To smoke a hot and fast brisket, fire up your smoker to 300°F, throw some wood chunks or chips on there, and cook for 4 to 5 hours, until the internal temperature of the meat is between 204 and 210°F. You’ll want to wrap your brisket in aluminum foil when the internal temp reaches 160 to 165°F, and make sure you add liquid if the brisket looks dry.
I’m a BBQ fanatic. I’ve smoked more briskets than I can count. Brisket is my favorite meat to both cook and eat! I think juicy sliced brisket is the greatest treat in all of BBQ. If you cook hot and fast brisket, there are some tricks and techniques you have got to know – I’m here to spill the tea on how I churn out consistent, deliciously smoked brisket every time.
Is your cooker ready? Let’s go! I’ll lead you through the hot and fast cooking process step-by-step.
The hot and fast cooking method is a technique used by seasoned pitmasters for brisket, pork shoulder, and occasionally pork ribs. The big advantage of the method is that it shaves several hours off a traditional low and slow cook. However, if the fire and beef brisket isn’t properly managed, you have a higher risk of overcooking your meat, leaving it dry and burnt.
I recommend you get your low and slow brisket recipe dialed in before you progress to the hot and fast method. There are more variables when you smoke hot and fast brisket. It’s best to master the slower smoking method before progressing to the more difficult hot and fast technique.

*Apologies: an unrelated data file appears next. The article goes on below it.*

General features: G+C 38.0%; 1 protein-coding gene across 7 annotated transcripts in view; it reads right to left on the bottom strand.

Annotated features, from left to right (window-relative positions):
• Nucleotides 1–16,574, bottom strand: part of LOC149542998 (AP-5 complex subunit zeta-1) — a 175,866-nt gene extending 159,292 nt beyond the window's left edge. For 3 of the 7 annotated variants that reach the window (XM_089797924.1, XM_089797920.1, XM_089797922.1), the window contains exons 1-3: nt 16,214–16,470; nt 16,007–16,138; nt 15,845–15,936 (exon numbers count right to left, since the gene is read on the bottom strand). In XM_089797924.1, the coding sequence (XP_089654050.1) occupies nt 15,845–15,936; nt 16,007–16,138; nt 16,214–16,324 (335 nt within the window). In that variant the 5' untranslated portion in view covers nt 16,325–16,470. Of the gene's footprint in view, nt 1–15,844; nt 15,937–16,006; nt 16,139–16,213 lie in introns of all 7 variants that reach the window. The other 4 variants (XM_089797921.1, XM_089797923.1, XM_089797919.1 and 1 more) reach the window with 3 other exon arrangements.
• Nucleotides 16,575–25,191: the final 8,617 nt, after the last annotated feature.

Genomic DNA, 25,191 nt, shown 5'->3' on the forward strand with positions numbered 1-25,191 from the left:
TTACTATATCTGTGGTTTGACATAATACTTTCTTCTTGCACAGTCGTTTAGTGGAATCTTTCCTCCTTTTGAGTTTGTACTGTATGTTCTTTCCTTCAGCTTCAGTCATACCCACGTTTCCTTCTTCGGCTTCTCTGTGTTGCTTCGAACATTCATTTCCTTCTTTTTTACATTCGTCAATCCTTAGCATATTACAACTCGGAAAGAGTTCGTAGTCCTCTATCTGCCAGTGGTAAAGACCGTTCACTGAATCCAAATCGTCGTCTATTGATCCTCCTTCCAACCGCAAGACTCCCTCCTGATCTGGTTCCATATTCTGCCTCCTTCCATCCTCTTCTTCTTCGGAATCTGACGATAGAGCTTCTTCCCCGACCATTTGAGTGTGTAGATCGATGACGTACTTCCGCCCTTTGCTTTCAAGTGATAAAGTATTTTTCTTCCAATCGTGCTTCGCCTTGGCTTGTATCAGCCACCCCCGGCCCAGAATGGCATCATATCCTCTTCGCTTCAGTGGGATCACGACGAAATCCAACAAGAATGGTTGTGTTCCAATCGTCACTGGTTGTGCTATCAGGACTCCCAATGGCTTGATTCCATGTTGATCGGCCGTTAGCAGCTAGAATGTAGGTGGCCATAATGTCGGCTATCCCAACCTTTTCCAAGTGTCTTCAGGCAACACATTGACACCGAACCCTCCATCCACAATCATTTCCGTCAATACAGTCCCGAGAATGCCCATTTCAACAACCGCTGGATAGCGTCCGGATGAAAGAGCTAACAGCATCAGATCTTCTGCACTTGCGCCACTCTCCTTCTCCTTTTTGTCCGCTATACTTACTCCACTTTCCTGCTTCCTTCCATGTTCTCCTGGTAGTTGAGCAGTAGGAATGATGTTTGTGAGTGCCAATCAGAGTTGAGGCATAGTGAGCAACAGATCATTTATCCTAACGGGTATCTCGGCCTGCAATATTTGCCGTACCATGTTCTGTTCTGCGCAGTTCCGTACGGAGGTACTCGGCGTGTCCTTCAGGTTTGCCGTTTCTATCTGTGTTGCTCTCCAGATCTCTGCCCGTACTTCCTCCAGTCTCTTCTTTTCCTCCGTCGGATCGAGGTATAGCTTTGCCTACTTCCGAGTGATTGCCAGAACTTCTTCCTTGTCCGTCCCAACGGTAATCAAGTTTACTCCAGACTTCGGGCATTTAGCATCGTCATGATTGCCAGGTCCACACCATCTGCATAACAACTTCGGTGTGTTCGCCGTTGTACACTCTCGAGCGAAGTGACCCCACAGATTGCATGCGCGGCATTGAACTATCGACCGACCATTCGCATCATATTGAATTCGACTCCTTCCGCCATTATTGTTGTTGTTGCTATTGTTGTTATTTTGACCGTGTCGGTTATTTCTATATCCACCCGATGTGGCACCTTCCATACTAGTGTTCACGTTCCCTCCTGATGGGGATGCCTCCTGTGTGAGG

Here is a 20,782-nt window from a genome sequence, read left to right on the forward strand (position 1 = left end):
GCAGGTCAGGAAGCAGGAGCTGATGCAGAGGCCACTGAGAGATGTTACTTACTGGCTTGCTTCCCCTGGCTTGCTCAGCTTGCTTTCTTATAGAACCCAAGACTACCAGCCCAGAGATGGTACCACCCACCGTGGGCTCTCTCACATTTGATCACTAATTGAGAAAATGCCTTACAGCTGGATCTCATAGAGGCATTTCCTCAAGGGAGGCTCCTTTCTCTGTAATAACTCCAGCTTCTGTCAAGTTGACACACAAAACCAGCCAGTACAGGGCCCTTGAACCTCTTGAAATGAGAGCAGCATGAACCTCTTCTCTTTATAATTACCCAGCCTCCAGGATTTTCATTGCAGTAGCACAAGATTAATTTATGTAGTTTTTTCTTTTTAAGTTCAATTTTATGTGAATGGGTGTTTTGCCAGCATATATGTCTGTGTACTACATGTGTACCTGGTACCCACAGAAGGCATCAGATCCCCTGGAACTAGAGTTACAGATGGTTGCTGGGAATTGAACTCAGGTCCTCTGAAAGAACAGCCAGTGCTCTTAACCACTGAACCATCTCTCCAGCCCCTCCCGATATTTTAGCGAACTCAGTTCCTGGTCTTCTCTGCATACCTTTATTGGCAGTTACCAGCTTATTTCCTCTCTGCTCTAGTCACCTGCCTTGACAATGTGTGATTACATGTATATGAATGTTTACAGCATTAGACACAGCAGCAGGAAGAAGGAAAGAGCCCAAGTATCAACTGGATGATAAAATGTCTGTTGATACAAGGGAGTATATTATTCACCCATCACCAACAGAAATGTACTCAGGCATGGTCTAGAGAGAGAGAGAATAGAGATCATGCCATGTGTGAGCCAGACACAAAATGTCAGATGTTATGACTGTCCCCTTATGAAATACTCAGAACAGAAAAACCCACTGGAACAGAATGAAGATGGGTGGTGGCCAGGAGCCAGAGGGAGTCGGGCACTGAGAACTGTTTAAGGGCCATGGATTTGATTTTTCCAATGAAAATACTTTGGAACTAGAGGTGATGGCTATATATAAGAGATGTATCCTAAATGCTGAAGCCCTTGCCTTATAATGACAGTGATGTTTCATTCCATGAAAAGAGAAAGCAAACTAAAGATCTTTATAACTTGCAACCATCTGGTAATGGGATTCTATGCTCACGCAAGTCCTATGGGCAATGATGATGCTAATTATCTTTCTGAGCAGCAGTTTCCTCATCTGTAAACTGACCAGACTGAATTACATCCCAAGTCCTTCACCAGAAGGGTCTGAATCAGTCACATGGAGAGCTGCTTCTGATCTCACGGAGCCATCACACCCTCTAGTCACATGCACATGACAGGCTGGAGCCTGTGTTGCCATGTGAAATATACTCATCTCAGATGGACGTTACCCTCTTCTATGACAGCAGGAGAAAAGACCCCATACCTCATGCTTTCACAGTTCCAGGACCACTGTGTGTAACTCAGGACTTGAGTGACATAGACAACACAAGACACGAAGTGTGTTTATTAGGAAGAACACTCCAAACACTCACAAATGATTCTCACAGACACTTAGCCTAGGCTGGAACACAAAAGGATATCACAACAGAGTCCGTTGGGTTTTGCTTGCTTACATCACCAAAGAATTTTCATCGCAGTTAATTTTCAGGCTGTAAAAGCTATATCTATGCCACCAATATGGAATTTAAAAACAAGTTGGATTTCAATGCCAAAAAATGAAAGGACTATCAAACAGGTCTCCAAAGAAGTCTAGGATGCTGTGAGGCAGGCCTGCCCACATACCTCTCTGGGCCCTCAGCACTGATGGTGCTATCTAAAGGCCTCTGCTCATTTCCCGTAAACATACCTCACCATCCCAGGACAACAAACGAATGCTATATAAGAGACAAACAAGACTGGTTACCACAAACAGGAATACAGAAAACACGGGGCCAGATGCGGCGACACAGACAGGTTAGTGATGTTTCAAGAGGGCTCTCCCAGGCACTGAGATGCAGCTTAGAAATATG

Before we get to my hot and fast brisket recipe, I’ll walk you through some tips that are absolutely crucial for a successful cook. If you want the best fast-smoked brisket on the block, you better read carefully.
Cooking hot and fast is best done with large chunks of meat. That makes brisket (and pork shoulder) an ideal candidate.
Look for a large cut of brisket with plenty of fat – Prime rating or Wagyu is best. USDA Choice and Select will not cut it for hot and fast brisket. Quality is essential when cooking a hot and fast brisket.
Trim less fat off the meat than you normally would for a traditional smoke. The additional fat will provide the beef brisket with extra insulation, protecting it from the higher heat inside your smoker.
Position the brisket fat cap toward the heat source when you place it in your smoker. This will provide additional insulation from the higher heat. So, if you’ve got a Kamado or bullet grill, the fat side will be down. The fat side will be up if you’re using a pellet smoker.
The wrap is optional with a traditional cook. It’s vital when cooking a hot and fast brisket. The bark formation happens quickly at high temps, and the bark will turn a beautiful mahogany color in no time. Wrapping helps speed up your cooking time and makes the smoky brisket divinely tender.